The CW's newest Fall offerings are more diverse than ever thanks to "Jane the Virgin" and "The Flash." Following screenings of the pilot episodes, the shows' cast and showrunners gathered for a panel at Paley Center Saturday and spoke candidly about the significance of the network's diversification and how they hoped to be role models for young viewers.
"Advertisers are always out there asking, how can we speak to the Latino audience, how can we get them to buy our products, because it's a 50 plus million demographic," said "Jane the Virgin" star Gina Rodriguez during the panel. "The truth is you talk to them like everyone else, tell human stories."
When Rodriquez was asked why she declined a role on Lifetime's Marc Cherry drama "Devious Maids," she said she preferred to play characters who spoke to her -- like Jane.
"Growing up, I didn't see myself on screen very often," Rodriguez said. "I didn't see my body type and I didn't see my skin color in positive roles and I didn't see us as the heroes."
The CW show -- based off a Venezuelan telenovela -- features a primarily Latino cast, but Rodriguez believes its themes are universal.
"We just want to be at the same party as everyone else," she said. "You don't have to be Latino [to enjoy the show]. You just have to have a heart and a mind and want to explore and adventure because I think this show's for everyone. It just happens to be told by a little brown girl."
On "The Flash," a spinoff from the network's other successful superhero show "Arrow," super-speedster Barry Allen is played by Grant Gustin, but Barry's surrogate family on the show are Joe and Iris West (played by Jesse L. Martin and Candice Patton, respectively), an African American family who took him in when his mother was killed and his dad was sent to jail.
The Wests are white in the comics, but showrunners Andrew Kreisberg and Greg Berlanti revealed it was a deliberate choice to change that for the show.
"You want to go to a place where you work everyday where you get to tell stories that look and feel like the audience in America that are watching," said Berlanti.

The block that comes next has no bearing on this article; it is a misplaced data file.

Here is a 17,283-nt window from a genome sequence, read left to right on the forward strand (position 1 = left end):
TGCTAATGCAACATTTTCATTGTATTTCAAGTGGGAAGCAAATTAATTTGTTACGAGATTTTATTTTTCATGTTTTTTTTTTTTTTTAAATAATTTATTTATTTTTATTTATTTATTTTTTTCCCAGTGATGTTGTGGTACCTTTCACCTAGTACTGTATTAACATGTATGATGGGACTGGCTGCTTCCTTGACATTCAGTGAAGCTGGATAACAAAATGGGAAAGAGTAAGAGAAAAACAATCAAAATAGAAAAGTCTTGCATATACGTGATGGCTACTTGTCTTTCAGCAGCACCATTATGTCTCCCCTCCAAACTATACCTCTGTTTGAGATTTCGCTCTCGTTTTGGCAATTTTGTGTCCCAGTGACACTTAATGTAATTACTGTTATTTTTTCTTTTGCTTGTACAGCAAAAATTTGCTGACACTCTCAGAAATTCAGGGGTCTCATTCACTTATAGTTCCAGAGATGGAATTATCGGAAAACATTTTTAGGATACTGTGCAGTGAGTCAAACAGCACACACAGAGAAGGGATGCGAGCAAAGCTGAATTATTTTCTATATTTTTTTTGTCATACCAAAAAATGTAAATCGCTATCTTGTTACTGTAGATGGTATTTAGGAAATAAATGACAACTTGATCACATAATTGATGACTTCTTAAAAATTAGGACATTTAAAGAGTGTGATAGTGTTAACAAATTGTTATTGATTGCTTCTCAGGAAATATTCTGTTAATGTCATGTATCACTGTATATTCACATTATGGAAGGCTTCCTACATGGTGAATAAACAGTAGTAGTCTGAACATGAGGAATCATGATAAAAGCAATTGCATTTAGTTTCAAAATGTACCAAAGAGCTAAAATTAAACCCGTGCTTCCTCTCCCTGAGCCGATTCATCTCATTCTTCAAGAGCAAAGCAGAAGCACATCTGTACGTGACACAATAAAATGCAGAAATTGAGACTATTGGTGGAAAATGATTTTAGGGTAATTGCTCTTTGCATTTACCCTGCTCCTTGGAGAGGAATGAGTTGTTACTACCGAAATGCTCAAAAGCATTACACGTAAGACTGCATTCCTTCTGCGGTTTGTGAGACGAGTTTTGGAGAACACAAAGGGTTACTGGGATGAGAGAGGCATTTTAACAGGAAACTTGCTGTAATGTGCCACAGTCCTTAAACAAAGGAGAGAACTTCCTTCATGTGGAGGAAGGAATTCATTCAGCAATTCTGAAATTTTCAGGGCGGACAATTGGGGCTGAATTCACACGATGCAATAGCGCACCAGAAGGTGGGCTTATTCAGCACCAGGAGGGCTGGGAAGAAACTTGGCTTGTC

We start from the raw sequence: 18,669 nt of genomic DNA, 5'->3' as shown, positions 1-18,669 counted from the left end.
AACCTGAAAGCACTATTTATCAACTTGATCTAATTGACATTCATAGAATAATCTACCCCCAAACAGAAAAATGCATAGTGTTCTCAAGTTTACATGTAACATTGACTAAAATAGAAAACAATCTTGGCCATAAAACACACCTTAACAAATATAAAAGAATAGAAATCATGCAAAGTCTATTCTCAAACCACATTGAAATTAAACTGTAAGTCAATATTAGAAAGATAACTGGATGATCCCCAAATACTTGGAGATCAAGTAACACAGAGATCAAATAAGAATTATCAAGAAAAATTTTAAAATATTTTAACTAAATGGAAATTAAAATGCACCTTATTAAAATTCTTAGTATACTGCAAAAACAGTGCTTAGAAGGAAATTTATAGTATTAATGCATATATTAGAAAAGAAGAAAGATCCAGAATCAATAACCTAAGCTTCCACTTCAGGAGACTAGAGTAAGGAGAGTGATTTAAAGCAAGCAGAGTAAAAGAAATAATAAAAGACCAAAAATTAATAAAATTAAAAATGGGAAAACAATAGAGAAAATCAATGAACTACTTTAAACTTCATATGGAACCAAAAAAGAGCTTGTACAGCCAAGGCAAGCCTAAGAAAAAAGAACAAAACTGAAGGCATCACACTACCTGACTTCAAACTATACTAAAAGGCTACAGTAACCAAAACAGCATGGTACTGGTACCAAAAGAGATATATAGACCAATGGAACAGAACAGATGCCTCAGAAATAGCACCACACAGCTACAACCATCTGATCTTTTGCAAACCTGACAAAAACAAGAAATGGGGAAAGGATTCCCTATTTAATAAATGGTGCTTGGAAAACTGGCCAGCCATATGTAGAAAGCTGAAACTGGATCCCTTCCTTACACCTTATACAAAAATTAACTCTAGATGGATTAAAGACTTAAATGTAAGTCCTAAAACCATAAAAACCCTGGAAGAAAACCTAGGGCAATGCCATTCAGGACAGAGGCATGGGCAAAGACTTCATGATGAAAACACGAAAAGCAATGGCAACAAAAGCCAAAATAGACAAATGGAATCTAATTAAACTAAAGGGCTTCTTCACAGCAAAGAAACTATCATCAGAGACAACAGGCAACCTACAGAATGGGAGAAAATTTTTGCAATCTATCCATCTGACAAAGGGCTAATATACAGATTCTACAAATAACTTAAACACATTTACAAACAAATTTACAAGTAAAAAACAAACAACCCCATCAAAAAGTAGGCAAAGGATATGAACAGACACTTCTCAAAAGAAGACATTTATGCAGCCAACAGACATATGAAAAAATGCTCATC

When asked by a fan, the producers didn't rule out the possibility of the show adding a second Flash -- a Black one -- to its ranks. Wally West, the DC superhero known as Kid Flash, is related to the West family in comic book lore, and Kreisberg revealed the character had a lot to do with their decision to change the race of Joe and Iris. "We made the West characters African American so we can eventually head in that direction, absolutely," he said.
It's a decision that's gone beyond race-bending the character in one medium. Because DC's Chief Creative Officer Geoff Johns has been a close collaborator with the showrunners since the show's inception, Wally West's race went through the change when DC Comics relaunched their continuity with The New 52.
"When they reintroduced Wally [in the comics], they made him African-American. So now and forever, Kid Flash will be African-American," said Kreisberg.
As TheWrap previously reported, ABC is also focused on more diversified programming this fall. A recent Nielsen study showed black and Hispanic audiences were watching proportionally more traditional TV than they had before. If those viewers are anything like Rodriquez, they'll be looking to see themselves represented on the screen, too, and it seems networks are finally catching on.